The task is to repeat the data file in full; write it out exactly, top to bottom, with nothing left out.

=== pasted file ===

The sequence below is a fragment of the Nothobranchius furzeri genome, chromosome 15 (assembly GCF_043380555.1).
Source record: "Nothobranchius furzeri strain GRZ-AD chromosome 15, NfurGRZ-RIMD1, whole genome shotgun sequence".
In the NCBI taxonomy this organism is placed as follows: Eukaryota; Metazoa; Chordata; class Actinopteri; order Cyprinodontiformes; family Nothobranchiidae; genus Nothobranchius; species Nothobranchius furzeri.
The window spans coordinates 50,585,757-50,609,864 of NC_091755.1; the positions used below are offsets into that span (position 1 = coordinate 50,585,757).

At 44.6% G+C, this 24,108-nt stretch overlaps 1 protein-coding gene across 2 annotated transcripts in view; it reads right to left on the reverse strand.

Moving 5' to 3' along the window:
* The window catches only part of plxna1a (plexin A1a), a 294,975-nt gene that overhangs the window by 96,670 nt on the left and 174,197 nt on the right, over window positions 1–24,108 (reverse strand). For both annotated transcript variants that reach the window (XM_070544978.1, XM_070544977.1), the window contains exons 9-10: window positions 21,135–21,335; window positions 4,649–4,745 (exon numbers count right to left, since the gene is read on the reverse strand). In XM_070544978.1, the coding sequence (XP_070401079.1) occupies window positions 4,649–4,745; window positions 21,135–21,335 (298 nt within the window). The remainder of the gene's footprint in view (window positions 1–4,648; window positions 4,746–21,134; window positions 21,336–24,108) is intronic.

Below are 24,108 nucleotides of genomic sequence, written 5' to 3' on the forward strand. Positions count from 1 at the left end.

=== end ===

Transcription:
The sequence below is a fragment of the Nothobranchius furzeri genome, chromosome 15 (assembly GCF_043380555.1).
Source record: "Nothobranchius furzeri strain GRZ-AD chromosome 15, NfurGRZ-RIMD1, whole genome shotgun sequence".
In the NCBI taxonomy this organism is placed as follows: Eukaryota; Metazoa; Chordata; class Actinopteri; order Cyprinodontiformes; family Nothobranchiidae; genus Nothobranchius; species Nothobranchius furzeri.
The window spans coordinates 50,585,757-50,609,864 of NC_091755.1; the positions used below are offsets into that span (position 1 = coordinate 50,585,757).

At 44.6% G+C, this 24,108-nt stretch overlaps 1 protein-coding gene across 2 annotated transcripts in view; it reads right to left on the reverse strand.

Moving 5' to 3' along the window:
* The window catches only part of plxna1a (plexin A1a), a 294,975-nt gene that overhangs the window by 96,670 nt on the left and 174,197 nt on the right, over window positions 1–24,108 (reverse strand). For both annotated transcript variants that reach the window (XM_070544978.1, XM_070544977.1), the window contains exons 9-10: window positions 21,135–21,335; window positions 4,649–4,745 (exon numbers count right to left, since the gene is read on the reverse strand). In XM_070544978.1, the coding sequence (XP_070401079.1) occupies window positions 4,649–4,745; window positions 21,135–21,335 (298 nt within the window). The remainder of the gene's footprint in view (window positions 1–4,648; window positions 4,746–21,134; window positions 21,336–24,108) is intronic.

Below are 24,108 nucleotides of genomic sequence, written 5' to 3' on the forward strand. Positions count from 1 at the left end.